As I mentioned in the last post, over 2 million people die in the US each year. Something on the order of 23 million have perished in various ways in the last decade.
However, it is the 3000 or so that perished ten years ago today that get the press. One one hand, it seems a bit... obsessive... to focus on this quartet of terror attacks.
That being said, those were preventable deaths without good reason, and the underlying cause of those attacks aren't quite dead yet. EJ Dionne would like to leave 9/11 behind, but there is still a block of Islamic militants who want to have their theo-ideological view imposed on the world, by force if needed. That grouping has been crippled somewhat in the last decade, but it is far from dead.
The "war on terror" is unwinnable, since you can't kill off a concept, but one can work on making militant Islam unattractive and work on keeping violence from happening in its name. The "Arab Spring" that is quickly shifting though into fall shows some promise for giving alternatives to radicalism, but also gives the scary prospect of a militant Islamic party from grabbing hold in one of the newly-freed companies.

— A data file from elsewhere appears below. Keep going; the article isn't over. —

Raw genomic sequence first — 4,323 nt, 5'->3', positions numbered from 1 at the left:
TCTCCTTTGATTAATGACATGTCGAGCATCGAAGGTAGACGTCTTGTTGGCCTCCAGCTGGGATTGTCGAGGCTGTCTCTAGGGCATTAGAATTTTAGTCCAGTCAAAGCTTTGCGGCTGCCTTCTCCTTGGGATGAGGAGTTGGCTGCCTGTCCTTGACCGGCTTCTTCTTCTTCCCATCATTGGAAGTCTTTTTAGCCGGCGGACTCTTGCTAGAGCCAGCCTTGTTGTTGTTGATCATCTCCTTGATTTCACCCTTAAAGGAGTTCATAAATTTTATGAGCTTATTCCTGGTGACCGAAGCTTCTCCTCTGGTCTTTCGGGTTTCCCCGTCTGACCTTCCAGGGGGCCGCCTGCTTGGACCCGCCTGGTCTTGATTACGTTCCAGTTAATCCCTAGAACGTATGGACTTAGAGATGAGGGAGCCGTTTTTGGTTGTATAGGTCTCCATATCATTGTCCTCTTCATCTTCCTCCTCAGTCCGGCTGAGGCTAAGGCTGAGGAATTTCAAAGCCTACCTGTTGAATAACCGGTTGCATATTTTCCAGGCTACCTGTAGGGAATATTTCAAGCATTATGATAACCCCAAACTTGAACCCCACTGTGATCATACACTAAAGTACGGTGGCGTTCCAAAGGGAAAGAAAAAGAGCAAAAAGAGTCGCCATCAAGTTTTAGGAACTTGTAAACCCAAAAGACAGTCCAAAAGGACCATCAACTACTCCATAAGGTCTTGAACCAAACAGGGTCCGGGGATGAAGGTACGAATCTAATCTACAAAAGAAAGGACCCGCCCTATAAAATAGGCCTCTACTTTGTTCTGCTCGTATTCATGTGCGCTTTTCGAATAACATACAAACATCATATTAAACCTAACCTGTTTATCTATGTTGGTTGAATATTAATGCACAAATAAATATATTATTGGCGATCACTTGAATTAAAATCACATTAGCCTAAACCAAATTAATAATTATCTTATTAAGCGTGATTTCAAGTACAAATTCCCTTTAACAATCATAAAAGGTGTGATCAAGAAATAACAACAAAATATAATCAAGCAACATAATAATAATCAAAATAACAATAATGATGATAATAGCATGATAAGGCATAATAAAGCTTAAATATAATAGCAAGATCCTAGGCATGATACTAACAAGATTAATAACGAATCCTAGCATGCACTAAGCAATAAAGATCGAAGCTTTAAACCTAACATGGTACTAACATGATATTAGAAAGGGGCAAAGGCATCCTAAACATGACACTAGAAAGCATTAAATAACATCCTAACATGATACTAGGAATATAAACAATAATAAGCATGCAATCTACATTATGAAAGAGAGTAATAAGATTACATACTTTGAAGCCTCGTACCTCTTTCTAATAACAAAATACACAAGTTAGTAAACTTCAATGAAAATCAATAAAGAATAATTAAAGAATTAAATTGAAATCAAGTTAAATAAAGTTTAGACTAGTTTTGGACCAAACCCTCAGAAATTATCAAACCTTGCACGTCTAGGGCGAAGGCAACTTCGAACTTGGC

However, just because it is on its heels doesn't mean that the effort stops. We've had a "war on poverty" for the better part of a half-century and poverty is still with us, albeit in less toxic forms than in the past. Even in poor-unfriendly places like Texas, a safety net is still in place to look after the needy, far better than before another guy from Texas took a whack at helping the least of these in the mid-60s.
We'll need to keep up discouraging radical versions of Islam (or any other religion, including a few millita groups with Christian trappings) for the long haul, just as we need to keep looking after the needy. Neither will fully go away, but we need to keep whacking at it.